Mayor Kim Responds to State Report on Emergency Alert System

February 27, 2018, 12:43 PM HST (Updated February 27, 2018, 12:54 PM)
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Hawai‘i County Mayor Harry Kim. PC: Chris Yoakum.

By Christopher Yoakum

Mayor Harry Kim shared his review of a state report on the emergency alert system with Big Island Now to address a statewide false ballistic missile alert sent to Hawai‘i residents on Jan. 13, 2018.

The All Hazards Preparedness Improvement Action Plan and Report led by Brig. Gen. Kenneth Hara was issued to review the current system and provide recommendations for improvement.

Mayor Kim emphasized that a key priority for bettering the system was to provide proper training for emergency management system personnel and to hire qualified leaders with experience.

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Mayor Kim provided input for the report, drawing from 24 years of experience as Hawai‘i County’s Civil Defense director. He said his comments remained the same in the report as they were when the missile alert strategy was first unveiled last year.

“I told them that we’re not ready,” said Mayor Kim. “The whole system needs to be reviewed.”

Mayor Kim said he expressed his concerns to HI-EMA officials in October that the system should be suspended and they agreed with him, but continued to implement it.

A state investigation revealed the erroneous message was a result of human error during a shift-change. The HI-EMA employee who sent the alert said he thought the threat was real, though the exercise was a drill.

Mayor Kim said the employee’s mistake should not be the focus of the problem, but that there was a greater issue at play.

“Many people are focusing on what went wrong that day,” he said. “That small thing is not the issue. If there was an adequate amount of staff training, that would have never happened.”

According to the state report, HI-EMA had not developed a comprehensive plan to address a ballistic missile threat prior to testing the alert system. Lapses were also identified in all levels of HI-EMA leadership, who failed to address personnel issues that resulted in poor performance that contributed to the erroneous alert on Jan. 13.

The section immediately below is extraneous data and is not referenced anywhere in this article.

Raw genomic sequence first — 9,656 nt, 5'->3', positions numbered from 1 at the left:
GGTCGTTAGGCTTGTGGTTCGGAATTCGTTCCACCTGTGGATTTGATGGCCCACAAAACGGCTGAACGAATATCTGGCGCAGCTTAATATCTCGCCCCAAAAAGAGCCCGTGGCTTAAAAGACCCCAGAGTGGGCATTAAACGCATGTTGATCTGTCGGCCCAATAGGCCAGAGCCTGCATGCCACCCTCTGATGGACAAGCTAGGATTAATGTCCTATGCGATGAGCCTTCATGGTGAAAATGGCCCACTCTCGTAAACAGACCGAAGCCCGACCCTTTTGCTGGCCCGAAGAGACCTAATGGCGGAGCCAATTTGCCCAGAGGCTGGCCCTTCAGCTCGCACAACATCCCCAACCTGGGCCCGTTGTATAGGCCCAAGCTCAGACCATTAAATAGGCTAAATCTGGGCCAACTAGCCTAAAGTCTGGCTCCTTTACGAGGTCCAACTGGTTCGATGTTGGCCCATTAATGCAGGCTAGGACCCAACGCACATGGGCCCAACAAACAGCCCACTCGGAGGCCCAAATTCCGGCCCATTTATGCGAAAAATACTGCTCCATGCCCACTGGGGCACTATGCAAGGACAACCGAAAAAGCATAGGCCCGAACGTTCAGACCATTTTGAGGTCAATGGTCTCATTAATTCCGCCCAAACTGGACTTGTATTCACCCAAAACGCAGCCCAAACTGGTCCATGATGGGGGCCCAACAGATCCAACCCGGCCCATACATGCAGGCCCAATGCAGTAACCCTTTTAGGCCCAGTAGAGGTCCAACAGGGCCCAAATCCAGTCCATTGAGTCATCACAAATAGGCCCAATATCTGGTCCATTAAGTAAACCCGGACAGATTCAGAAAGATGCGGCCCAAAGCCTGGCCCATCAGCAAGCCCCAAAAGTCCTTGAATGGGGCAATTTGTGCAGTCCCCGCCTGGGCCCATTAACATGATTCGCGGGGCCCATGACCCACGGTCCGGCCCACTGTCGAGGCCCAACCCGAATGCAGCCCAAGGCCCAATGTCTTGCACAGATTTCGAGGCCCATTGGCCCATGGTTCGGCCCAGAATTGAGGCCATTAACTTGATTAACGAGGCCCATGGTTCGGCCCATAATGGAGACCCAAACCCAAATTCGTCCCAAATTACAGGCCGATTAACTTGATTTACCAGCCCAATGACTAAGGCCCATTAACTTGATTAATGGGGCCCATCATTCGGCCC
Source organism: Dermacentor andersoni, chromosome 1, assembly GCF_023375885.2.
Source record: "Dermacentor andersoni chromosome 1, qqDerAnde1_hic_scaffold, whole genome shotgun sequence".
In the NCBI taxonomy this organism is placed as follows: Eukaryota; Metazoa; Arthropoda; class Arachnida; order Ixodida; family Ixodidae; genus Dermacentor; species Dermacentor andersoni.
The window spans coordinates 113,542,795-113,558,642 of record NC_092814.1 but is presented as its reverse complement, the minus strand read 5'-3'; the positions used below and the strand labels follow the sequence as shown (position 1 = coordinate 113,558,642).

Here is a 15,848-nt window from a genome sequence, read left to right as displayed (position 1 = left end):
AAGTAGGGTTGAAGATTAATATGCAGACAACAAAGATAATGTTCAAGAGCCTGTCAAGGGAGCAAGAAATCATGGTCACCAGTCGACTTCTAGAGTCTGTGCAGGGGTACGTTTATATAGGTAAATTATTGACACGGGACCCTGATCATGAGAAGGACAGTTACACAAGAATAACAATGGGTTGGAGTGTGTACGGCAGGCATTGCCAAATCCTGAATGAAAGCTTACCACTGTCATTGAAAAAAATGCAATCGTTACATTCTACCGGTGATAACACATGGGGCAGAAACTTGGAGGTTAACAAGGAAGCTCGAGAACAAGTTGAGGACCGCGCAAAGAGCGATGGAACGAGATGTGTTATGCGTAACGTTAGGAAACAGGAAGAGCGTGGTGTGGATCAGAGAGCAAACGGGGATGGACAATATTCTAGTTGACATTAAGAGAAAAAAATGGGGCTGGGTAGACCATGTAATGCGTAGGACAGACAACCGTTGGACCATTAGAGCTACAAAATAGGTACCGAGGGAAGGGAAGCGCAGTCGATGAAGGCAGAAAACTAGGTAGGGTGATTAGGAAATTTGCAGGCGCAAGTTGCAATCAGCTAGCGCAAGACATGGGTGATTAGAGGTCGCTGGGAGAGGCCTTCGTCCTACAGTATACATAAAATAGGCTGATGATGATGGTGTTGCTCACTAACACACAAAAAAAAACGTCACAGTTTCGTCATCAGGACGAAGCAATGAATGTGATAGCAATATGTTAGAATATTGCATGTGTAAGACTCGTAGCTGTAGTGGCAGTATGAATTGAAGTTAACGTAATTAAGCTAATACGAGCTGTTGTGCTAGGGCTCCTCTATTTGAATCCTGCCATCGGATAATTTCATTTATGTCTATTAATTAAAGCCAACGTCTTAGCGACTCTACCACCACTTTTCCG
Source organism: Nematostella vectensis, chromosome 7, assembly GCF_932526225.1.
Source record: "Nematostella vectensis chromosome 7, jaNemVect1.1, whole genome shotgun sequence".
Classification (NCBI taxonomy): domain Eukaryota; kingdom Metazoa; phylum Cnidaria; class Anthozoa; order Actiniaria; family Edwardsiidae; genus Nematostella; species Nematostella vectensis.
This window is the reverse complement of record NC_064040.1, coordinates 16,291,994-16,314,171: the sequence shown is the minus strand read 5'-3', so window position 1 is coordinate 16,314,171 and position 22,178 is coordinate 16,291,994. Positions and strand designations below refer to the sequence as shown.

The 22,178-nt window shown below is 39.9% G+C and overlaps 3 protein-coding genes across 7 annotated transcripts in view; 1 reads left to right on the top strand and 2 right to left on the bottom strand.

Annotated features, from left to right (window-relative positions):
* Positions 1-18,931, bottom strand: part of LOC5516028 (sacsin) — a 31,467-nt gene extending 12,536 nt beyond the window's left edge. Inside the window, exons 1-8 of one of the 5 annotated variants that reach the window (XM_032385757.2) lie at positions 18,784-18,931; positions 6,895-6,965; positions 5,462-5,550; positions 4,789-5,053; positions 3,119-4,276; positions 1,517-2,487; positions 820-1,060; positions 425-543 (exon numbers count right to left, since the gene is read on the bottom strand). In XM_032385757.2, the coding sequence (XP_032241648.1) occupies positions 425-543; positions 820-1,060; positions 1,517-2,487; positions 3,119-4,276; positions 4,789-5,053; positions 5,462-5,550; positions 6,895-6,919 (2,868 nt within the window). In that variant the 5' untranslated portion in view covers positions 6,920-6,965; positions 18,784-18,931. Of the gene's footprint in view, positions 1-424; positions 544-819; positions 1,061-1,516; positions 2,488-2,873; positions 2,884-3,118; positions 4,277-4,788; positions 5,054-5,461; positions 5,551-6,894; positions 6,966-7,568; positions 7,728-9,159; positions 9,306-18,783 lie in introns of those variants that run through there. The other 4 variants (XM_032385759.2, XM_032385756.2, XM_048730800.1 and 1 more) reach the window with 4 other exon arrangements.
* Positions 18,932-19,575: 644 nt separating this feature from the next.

The report recommended several near-term actions to address failures and improve the system including:

  • A comprehensive review and assessment of organizational roles and performance
    should begin immediately
  • Improvements in technological capabilities needed
  • Enforce current statutes and executive orders dealing with emergency management
  • Develop and deliver training and education programs for the public, government leaders, and EM employees

The report also stated that the events and panic observed following the Jan. 13 incident showed that an outreach campaign conducted statewide as part of the missile preparedness strategy did not succeed.

The false alert panicked and confused Hawai‘i residents statewide, many of whom did not know what to do in response to the perceived threat. The missile alert system was implemented in April 2017 in response to escalating tensions between the U.S. and North Korea. Hawai‘i is a potential target for the rogue nuclear state, which has recently demonstrated improved targeting capabilities in the Pacific region.

The report was ordered by Gov. Ige on Jan. 15 and involved more than 700 hours of interviews and surveys to identify vulnerabilities in the system and form recommendations for improvement. It noted that HI-EMA is currently prepared to respond to natural and man-made disasters, with the exception of nuclear ballistic missile attacks.

Despite his criticisms, Mayor Kim stressed that he did not believe the system was a total failure.

“Don’t misinterpret me to think that the system is poor,” he said. “Without a doubt in my mind, we have the best in the 50 states. We don’t need to reinvent the wheel, it just needs to be greased.”

Mayor Kim attributed the state’s superior alert system to Hawai‘i’s isolated geography, and wartime history including the attack on Pearl Harbor in December 1941 and the threat of nuclear war during the Cold War Era.

Mayor Kim emphasized the importance of regaining public trust, and that he has confidence in Gov. Ige to take proper action to improve the system.

“We must reestablish trust. We let people suffer an extreme element of fear, and we have to work to get it back. If I don’t have your trust in whatever I’m trying to convey, what good is the system? I believe our governor is of total sincerity and he wants to do this.”

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